Often, we associate the term "consultant" with external partners that are tapped by organizations to help in specific projects. We think of consultants as people who provide their expert opinion on activities that the company will undertake. Well, have you heard of internal consultants? Yes, consultants can come from within the organization! Internal consultants are company employees who often specialize in one area.
When the company decides to undergo a process improvement project or any other similar project related to the employee's specialization, they tap the employee to lead the project. This entails that the employee should have the ability to work well with others, especially in diverse, ad hoc teams. They should also have leadership skills to ensure that the project will be successful. One of the great things about having internal consultants is that they do not leave once the project is executed. Since they are employees, they are able to track the progress of the project, even if it is out of their hands already. As such, they can easily give recommendations.
If you plan on specializing in particular areas or skills, this is one of the roles you can watch out for. Just remember that you need to have good communication skills and leadership skills in order to succeed in this.
There is more than meets the eye when it comes to being an internal consultant. For example, did you know that they make an average of $41.5 an hour? That's $86,328 a year!
Between 2018 and 2028, the career is expected to grow 14% and produce 118,300 job opportunities across the U.S.
There are certain skills that many internal consultants have in order to accomplish their responsibilities. By taking a look through resumes, we were able to narrow down the most common skills for a person in this position. We discovered that a lot of resumes listed analytical skills, communication skills and interpersonal skills.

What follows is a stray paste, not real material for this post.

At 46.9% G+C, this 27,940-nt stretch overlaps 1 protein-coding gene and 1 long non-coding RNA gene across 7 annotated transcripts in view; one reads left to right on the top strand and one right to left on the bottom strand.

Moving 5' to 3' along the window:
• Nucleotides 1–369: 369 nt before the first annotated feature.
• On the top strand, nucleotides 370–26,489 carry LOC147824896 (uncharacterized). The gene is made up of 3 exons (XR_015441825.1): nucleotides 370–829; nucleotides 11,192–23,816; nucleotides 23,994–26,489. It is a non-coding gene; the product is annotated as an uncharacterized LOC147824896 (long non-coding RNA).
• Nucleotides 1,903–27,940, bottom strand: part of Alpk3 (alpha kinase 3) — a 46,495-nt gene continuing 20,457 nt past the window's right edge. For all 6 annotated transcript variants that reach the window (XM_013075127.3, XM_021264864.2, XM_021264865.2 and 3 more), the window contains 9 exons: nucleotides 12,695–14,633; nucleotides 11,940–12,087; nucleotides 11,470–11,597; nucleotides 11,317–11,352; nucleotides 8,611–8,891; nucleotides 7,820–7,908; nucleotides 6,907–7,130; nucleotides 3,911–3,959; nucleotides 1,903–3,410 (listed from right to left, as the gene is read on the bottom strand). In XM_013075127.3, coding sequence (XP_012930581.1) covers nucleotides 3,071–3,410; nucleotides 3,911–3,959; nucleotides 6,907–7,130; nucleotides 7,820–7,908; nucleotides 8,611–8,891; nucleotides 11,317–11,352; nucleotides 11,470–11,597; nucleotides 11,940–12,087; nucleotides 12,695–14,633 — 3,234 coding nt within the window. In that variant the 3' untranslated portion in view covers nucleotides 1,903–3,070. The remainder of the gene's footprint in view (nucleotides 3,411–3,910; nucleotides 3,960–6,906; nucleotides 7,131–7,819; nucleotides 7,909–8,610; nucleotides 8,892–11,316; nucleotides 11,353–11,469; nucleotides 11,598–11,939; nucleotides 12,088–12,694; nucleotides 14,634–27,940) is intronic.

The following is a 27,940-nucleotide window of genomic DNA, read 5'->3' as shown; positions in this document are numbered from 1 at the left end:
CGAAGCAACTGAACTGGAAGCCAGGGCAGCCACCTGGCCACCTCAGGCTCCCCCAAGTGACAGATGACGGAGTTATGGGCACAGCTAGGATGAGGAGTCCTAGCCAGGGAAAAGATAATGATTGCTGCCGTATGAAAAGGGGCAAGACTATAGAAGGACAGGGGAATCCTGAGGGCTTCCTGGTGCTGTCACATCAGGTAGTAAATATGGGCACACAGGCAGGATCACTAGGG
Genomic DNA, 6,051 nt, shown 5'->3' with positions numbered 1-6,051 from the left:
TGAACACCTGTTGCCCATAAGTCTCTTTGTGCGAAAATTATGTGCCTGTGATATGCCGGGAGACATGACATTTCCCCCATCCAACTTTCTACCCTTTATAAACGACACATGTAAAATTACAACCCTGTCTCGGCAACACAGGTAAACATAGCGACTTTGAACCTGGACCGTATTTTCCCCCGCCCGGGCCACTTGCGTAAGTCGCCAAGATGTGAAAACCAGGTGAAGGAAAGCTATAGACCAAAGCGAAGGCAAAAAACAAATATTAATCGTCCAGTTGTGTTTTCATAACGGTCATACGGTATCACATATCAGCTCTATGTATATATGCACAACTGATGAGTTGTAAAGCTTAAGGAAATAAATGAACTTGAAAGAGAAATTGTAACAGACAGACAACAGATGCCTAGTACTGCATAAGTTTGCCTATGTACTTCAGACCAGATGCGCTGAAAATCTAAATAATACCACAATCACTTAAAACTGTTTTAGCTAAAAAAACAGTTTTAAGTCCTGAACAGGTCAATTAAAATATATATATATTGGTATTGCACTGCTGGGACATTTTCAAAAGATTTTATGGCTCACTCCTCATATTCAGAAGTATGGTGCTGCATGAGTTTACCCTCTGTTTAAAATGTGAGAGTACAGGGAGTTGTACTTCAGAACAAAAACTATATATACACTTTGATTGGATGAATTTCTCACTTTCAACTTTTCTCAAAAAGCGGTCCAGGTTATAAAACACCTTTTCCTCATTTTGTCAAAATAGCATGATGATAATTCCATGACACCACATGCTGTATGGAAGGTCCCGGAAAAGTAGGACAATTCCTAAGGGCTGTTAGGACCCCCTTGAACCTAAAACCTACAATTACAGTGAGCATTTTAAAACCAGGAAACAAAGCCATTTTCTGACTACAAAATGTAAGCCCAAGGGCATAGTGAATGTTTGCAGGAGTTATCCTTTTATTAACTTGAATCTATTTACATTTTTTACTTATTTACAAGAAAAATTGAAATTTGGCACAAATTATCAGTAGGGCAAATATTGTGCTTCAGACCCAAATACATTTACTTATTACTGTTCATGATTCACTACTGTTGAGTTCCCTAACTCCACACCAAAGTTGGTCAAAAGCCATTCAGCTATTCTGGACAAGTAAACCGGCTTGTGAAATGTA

When it comes to the most important skills required to be an internal consultant, we found that a lot of resumes listed 14.6% of internal consultants included project management, while 11.7% of resumes included key stakeholders, and 11.2% of resumes included information technology. Hard skills like these are helpful to have when it comes to performing essential job responsibilities.
When it comes to searching for a job, many search for a key term or phrase. Instead, it might be more helpful to search by industry, as you might be missing jobs that you never thought about in industries that you didn't even think offered positions related to the internal consultant job title. But what industry to start with? Most internal consultants actually find jobs in the technology and manufacturing industries.
If you're interested in becoming an internal consultant, one of the first things to consider is how much education you need. We've determined that 60.5% of internal consultants have a bachelor's degree. In terms of higher education levels, we found that 23.0% of internal consultants have master's degrees. Even though most internal consultants have a college degree, it's possible to become one with only a high school degree or GED.
Choosing the right major is always an important step when researching how to become an internal consultant. When we researched the most common majors for an internal consultant, we found that they most commonly earn bachelor's degree degrees or master's degree degrees. Other degrees that we often see on internal consultant resumes include associate degree degrees or doctoral degree degrees.
You may find that experience in other jobs will help you become an internal consultant. In fact, many internal consultant jobs require experience in a role such as consultant. Meanwhile, many internal consultants also have previous career experience in roles such as internship or project manager.